The combination of photography and her education and fascination with the human psyche gives her photos a tension that leaves no one untouched. On this subject Danielle says: “I am inspired by the big themes in life, loneliness, vulnerability, the raw pure emotions in daily life. I want to capture this in the image, something that is almost invisible, but always present.” There are also a couple of images where religion comes to the surface. “I was raised in a Protestant school with a Catholic grandmother and a humanistic father. Religion is so integrated in our society and it is also a big theme in the seventeenth century painting.” It brings us to her background of restoring historical atmosphere. In her images this becomes visible through the sophisticated touch and finesse of her work and the attention to detail and proportions.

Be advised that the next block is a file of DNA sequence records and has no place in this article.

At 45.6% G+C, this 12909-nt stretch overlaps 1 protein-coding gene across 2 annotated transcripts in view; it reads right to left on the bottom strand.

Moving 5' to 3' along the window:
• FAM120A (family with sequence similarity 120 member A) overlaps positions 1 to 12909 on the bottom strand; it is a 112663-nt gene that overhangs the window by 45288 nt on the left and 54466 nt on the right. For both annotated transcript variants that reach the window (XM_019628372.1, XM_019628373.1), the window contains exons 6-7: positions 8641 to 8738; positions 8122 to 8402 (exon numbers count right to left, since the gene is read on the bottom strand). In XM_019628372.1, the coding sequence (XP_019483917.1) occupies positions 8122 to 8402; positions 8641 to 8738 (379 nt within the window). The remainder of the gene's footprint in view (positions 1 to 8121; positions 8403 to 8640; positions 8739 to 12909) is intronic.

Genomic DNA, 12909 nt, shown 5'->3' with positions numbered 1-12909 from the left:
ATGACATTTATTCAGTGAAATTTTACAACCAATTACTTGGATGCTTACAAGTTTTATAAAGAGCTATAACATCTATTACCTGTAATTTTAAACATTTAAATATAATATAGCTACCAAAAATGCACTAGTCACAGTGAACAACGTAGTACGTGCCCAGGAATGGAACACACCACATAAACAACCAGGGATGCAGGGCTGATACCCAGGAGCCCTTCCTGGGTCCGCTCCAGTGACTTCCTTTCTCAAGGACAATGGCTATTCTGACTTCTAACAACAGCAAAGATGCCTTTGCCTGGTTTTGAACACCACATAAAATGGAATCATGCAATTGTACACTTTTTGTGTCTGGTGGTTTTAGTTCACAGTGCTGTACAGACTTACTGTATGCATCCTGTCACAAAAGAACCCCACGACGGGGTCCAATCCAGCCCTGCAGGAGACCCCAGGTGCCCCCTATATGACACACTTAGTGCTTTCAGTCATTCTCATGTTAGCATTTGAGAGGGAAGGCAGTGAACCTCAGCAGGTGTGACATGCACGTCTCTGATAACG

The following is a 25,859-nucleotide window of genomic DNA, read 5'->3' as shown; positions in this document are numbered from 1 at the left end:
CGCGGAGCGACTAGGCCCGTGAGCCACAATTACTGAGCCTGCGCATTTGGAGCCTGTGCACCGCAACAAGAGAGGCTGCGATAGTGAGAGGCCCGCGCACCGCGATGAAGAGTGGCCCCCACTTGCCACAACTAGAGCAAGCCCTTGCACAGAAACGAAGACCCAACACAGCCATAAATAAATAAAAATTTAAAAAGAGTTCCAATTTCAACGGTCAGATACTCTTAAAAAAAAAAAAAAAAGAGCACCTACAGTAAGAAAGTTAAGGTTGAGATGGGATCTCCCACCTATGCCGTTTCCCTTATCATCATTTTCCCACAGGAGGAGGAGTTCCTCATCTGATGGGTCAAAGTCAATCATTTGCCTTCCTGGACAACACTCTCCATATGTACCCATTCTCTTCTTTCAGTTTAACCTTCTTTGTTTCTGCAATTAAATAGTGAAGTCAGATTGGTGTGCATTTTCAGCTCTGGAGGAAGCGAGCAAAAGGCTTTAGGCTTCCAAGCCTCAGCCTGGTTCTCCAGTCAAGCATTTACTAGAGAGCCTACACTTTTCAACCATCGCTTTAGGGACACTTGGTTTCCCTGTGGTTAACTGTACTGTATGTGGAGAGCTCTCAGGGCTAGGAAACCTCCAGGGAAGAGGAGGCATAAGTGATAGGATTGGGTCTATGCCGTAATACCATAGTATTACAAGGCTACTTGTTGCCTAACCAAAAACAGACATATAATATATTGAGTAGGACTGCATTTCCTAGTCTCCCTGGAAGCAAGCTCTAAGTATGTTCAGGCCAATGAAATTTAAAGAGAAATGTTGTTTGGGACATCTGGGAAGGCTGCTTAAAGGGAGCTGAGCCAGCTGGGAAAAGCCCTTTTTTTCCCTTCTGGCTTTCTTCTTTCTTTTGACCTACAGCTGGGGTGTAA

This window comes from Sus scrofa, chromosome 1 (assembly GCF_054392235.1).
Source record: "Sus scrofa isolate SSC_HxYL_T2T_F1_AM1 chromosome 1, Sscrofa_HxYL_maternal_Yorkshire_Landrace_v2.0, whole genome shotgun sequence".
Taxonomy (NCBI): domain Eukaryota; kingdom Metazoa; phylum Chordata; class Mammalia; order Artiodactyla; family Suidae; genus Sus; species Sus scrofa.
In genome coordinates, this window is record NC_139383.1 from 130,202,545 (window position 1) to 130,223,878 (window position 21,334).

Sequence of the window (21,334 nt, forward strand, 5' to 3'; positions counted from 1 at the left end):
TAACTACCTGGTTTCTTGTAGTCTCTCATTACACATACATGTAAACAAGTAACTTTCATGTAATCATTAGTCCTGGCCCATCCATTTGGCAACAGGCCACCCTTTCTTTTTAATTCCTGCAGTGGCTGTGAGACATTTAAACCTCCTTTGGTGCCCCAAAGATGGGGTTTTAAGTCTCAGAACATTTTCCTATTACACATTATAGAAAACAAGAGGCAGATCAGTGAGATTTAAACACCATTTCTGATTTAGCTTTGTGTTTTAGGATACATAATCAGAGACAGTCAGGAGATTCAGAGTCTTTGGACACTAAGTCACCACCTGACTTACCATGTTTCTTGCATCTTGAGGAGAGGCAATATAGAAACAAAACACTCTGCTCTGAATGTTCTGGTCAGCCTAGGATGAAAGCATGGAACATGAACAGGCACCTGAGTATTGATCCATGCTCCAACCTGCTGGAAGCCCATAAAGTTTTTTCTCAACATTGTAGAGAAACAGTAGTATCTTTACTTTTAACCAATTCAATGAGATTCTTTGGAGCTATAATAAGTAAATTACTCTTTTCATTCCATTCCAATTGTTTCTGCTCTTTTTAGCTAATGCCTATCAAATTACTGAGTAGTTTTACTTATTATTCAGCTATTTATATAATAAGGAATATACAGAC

Characteristic for Danielle’s work is the frequent use of chiaroscuro (combination of the dark background and the light foreground, the light source is not determinable, might be from sun or candle). This technique was popular among the painters in the Renaissance period such as Caravaggio, Rembrandt, Murillo and others. "When I am working in my studio I always become fascinated by the light, which makes the models transcend above themselves and head to something universal".